In March 2017, Troll and I was released on PC, PS4, and Xbox One. Fans were excited about the opportunity to team up with a troll, battle monsters, and explore a new world. Unfortunately, the game was a flop. Players complained of low frame rates, clunky controls, outdated graphics, and an oddly silent development team. I hoped the Switch release, scheduled five months later, would help Spiral House and Maximum Games redeem themselves. Alas, they didn’t learn.
Now, there’s a good concept under there somewhere. In Troll and I, a young man named Otto loses his village in a devastating fire. While he tries to escape, a pack of grizzly goblin-like creatures attack him. Just when we think he’s going to die, a terrifying, giant troll comes to his rescue. The two become friends and spend the game working together to complete puzzles and find their way back home.
My excitement for Troll and I died about ten minutes into the game. Right after the village catches fire, Otto plummets down an impossibly long hill. It becomes a test of dodging trees, sliding under logs, and jumping over obstacles while a big ball of fire chases him down. If you don’t jump in just at the right spot, you die instantly, causing you to start the slide all over again. You have no control over camera angle during this sequence, and I found myself facing a solid, rock wall the first three times I tried to clear the area. Not being able to see where I was going, I died each time and had to start over. This issue was clearly repeatable and should have been found in QA tests.
Even though the miles upon miles of falling seemed like an odd way to start the game, I held onto hopes that the rest of the Troll and I world would be wonderful. I expected to be able to wander freely with my new troll buddy but no such luck. The world appears to be a wide open map but you can only go to the places the game wants you to go. If it wants Otto to scale the side of a cliff, there will be square bricks to grab a hold of. If the game wants Troll to scale a cliff instead, there will be bigger square bricks. Yes, perfectly square or rectangle bricks jutting out of an otherwise wild-looking environment. So instead of exploring and enjoying the world of Troll and I, I found myself just clinging to the edges of the map, looking for bricks to climb.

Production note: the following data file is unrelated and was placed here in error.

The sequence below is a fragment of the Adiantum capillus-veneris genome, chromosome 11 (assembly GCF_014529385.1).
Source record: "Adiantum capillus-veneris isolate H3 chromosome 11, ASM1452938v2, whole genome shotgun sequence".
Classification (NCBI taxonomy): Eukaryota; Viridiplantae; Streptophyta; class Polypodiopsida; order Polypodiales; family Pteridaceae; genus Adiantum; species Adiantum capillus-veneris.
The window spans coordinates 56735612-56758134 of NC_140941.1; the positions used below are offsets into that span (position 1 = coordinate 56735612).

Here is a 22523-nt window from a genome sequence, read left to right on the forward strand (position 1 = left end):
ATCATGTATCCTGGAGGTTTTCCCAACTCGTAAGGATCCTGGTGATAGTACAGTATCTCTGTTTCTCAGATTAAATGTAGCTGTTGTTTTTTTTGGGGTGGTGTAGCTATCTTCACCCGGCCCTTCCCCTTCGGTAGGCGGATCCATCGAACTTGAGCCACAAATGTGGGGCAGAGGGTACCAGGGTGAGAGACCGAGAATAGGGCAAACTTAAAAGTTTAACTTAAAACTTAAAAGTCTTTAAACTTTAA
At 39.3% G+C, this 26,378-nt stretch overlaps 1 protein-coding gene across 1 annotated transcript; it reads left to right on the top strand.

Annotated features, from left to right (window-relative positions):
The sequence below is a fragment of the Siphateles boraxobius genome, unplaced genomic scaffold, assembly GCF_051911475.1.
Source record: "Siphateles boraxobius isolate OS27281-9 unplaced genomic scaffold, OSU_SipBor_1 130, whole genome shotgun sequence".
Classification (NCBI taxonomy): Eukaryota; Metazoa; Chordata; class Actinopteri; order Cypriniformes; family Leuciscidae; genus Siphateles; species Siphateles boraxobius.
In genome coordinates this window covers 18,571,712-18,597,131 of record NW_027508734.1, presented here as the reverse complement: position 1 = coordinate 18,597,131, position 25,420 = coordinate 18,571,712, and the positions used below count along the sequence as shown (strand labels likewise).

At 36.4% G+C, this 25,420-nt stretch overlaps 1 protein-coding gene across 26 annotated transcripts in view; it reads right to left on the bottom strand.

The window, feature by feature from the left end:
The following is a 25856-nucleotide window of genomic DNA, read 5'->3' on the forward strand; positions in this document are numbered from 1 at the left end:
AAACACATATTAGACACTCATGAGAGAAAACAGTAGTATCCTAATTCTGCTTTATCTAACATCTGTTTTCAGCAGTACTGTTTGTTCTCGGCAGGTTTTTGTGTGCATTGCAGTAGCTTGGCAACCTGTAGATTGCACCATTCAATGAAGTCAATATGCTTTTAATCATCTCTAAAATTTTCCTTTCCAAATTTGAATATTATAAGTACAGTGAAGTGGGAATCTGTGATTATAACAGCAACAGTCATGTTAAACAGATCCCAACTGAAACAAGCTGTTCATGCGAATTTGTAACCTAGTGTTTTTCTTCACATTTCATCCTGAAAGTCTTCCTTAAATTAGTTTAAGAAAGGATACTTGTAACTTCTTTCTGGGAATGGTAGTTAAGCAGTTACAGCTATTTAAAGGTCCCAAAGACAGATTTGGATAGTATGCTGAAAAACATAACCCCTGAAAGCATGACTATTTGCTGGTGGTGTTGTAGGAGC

The next several puzzles in the beginning of the game are painfully obvious and even less enjoyable. Every time a new puzzle mechanic is introduced, the same mechanic must be repeated multiple times. This causes it to lose novelty. Maybe this was annoying to me because of how painfully slow movement was. It required more patience than if Troll and Otto moved at a more reasonable speed. Climbing rocks or lifting platforms might be interesting the first time, but it’s boring the fifth or sixth time you have to do the same process ever-so-slowly.
The target audience for Troll and I is unclear. When Troll smashes an enemy into the ground, body parts go flying. This argues a case for an adult audience. Nevertheless, our adult intelligence is insulted when obstacles are clearly labeled with their solutions. Oftentimes, a floating orb would appear over an obstacle with an image of exactly what tool or weapon you needed in order to clear it. They can’t trust us to figure out a solution on our own? There are other ways to draw a player’s attention to an object other than clearly stating the solution. It takes the fun out of playing.
What disappointed me most about the Troll and I Switch release was the lack of communication from the creators. I’ve had the pleasure of witnessing dozens of thoughtful, constructive exchanges between developers and their fans. Most indie games are not AAA quality at launch, and indie fans know this. When they encounter problems with a new game, they turn to message boards and social media. The developers then patch the game as needed and everyone is happy. When Troll and I launched on Steam in March, the developers didn’t respond to a single bug report on the game’s message board. When the game launched on Switch, a memory leak error caused most players to experience frequent crashes. It took two full days for the publisher to address the issue and their response was a quick Tweet: “Please try rebooting the system and let us know if that fixes it!”
While we anxiously await more Switch titles, Troll and I might seem like a great game to pass the time. Unfortunately, I recommend skipping this one.
A Nintendo Switch review copy of Troll and I was provided by Maximum Games for the purpose of this review